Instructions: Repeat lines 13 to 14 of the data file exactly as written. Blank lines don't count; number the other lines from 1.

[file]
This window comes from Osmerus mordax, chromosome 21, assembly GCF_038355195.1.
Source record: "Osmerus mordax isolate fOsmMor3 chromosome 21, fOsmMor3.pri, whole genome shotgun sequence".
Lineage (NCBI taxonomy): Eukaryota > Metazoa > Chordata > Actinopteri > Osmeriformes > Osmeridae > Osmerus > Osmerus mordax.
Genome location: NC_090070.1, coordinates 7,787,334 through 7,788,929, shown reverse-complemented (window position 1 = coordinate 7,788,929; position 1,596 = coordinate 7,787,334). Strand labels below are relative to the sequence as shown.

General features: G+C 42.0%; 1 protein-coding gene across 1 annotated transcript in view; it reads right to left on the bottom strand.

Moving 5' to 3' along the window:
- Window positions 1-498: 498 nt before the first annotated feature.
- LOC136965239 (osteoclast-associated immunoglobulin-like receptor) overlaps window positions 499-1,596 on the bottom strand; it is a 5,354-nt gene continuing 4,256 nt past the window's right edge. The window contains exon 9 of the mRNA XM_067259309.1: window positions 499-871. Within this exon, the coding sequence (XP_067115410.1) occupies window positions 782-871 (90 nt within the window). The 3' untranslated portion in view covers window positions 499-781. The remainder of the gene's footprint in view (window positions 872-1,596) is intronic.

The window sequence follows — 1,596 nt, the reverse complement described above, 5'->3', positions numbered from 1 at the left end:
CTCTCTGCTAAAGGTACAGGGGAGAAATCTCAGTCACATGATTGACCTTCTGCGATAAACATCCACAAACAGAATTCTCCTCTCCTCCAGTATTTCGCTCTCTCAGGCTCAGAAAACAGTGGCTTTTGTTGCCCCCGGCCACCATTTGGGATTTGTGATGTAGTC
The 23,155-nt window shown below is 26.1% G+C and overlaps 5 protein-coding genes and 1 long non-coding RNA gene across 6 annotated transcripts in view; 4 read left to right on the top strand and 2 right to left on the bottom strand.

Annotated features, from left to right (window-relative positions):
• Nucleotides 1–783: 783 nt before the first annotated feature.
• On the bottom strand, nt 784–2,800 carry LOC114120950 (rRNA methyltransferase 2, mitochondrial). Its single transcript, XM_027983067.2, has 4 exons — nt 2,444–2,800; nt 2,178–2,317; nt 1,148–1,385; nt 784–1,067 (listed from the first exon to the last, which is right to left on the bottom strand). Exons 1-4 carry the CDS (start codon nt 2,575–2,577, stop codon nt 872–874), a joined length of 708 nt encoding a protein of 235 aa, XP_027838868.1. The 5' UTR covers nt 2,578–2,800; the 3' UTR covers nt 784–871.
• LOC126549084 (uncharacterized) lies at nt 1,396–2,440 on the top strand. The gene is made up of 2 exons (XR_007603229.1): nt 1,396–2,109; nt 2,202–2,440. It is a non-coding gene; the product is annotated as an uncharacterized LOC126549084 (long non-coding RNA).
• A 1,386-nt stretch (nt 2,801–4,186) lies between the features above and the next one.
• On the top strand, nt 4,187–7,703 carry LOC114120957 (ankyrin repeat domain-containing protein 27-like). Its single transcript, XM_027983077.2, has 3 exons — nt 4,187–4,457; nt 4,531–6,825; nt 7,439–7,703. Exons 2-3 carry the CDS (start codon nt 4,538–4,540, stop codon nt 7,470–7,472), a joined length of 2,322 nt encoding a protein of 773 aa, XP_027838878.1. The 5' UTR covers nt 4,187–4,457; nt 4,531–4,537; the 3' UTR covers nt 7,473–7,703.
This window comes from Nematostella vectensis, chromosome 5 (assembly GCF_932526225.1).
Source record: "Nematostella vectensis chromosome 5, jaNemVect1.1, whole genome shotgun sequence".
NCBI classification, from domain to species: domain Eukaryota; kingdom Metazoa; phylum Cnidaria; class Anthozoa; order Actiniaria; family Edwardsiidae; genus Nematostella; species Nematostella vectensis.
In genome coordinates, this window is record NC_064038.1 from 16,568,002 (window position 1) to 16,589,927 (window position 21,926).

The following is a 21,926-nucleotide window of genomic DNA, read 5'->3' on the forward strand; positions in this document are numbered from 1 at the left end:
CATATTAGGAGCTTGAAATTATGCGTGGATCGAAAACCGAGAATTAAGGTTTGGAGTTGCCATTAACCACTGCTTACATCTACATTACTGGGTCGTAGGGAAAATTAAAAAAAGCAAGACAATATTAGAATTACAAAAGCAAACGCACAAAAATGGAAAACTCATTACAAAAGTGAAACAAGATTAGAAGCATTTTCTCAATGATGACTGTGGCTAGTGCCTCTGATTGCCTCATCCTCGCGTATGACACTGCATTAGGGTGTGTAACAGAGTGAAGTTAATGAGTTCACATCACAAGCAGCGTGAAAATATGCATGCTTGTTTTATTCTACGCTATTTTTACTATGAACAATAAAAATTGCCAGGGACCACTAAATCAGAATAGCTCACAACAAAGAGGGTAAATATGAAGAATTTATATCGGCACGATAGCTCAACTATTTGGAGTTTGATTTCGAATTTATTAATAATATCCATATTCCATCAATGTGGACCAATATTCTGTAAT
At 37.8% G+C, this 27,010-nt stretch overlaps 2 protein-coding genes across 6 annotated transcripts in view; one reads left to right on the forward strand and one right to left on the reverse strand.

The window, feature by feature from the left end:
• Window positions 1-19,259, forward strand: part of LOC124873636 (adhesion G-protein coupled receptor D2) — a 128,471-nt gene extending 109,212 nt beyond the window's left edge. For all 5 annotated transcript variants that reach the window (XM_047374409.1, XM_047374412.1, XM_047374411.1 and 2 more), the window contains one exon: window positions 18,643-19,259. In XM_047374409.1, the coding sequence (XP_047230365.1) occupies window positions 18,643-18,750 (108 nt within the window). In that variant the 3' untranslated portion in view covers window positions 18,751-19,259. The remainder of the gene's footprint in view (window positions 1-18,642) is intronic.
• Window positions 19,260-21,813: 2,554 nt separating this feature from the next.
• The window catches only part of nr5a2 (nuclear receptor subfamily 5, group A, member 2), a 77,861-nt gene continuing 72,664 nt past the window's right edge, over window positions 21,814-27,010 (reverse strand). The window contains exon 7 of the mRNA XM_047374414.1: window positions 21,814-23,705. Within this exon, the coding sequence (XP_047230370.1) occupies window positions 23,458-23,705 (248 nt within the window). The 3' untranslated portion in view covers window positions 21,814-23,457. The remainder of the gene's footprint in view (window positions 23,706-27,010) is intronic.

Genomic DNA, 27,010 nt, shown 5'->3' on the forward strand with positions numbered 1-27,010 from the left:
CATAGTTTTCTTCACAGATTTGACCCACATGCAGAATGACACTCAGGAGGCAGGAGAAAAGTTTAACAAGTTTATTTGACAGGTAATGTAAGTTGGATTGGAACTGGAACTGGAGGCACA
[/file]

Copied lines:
• Nucleotides 1–783: 783 nt before the first annotated feature.
• On the bottom strand, nt 784–2,800 carry LOC114120950 (rRNA methyltransferase 2, mitochondrial). Its single transcript, XM_027983067.2, has 4 exons — nt 2,444–2,800; nt 2,178–2,317; nt 1,148–1,385; nt 784–1,067 (listed from the first exon to the last, which is right to left on the bottom strand). Exons 1-4 carry the CDS (start codon nt 2,575–2,577, stop codon nt 872–874), a joined length of 708 nt encoding a protein of 235 aa, XP_027838868.1. The 5' UTR covers nt 2,578–2,800; the 3' UTR covers nt 784–871.